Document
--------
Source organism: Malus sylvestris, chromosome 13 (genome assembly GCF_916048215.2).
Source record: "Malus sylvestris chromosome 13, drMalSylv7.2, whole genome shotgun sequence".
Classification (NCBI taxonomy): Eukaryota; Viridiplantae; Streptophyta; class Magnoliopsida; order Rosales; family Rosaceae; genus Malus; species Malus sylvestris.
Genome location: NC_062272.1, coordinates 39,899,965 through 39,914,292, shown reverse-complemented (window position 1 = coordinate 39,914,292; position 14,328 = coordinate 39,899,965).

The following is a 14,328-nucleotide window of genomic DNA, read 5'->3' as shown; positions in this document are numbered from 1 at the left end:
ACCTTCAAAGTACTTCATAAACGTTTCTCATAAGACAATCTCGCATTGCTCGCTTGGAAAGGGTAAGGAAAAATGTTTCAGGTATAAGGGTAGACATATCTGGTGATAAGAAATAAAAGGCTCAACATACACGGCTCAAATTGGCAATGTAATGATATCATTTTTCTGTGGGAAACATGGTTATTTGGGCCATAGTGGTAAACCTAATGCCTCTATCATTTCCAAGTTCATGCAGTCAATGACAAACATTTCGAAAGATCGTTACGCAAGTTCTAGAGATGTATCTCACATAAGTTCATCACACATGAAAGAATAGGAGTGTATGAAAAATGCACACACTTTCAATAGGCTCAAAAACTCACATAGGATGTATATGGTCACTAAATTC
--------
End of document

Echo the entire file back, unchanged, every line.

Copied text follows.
Source organism: Malus sylvestris, chromosome 13 (genome assembly GCF_916048215.2).
Source record: "Malus sylvestris chromosome 13, drMalSylv7.2, whole genome shotgun sequence".
Classification (NCBI taxonomy): Eukaryota; Viridiplantae; Streptophyta; class Magnoliopsida; order Rosales; family Rosaceae; genus Malus; species Malus sylvestris.
Genome location: NC_062272.1, coordinates 39,899,965 through 39,914,292, shown reverse-complemented (window position 1 = coordinate 39,914,292; position 14,328 = coordinate 39,899,965).

The following is a 14,328-nucleotide window of genomic DNA, read 5'->3' as shown; positions in this document are numbered from 1 at the left end:
ACCTTCAAAGTACTTCATAAACGTTTCTCATAAGACAATCTCGCATTGCTCGCTTGGAAAGGGTAAGGAAAAATGTTTCAGGTATAAGGGTAGACATATCTGGTGATAAGAAATAAAAGGCTCAACATACACGGCTCAAATTGGCAATGTAATGATATCATTTTTCTGTGGGAAACATGGTTATTTGGGCCATAGTGGTAAACCTAATGCCTCTATCATTTCCAAGTTCATGCAGTCAATGACAAACATTTCGAAAGATCGTTACGCAAGTTCTAGAGATGTATCTCACATAAGTTCATCACACATGAAAGAATAGGAGTGTATGAAAAATGCACACACTTTCAATAGGCTCAAAAACTCACATAGGATGTATATGGTCACTAAATTC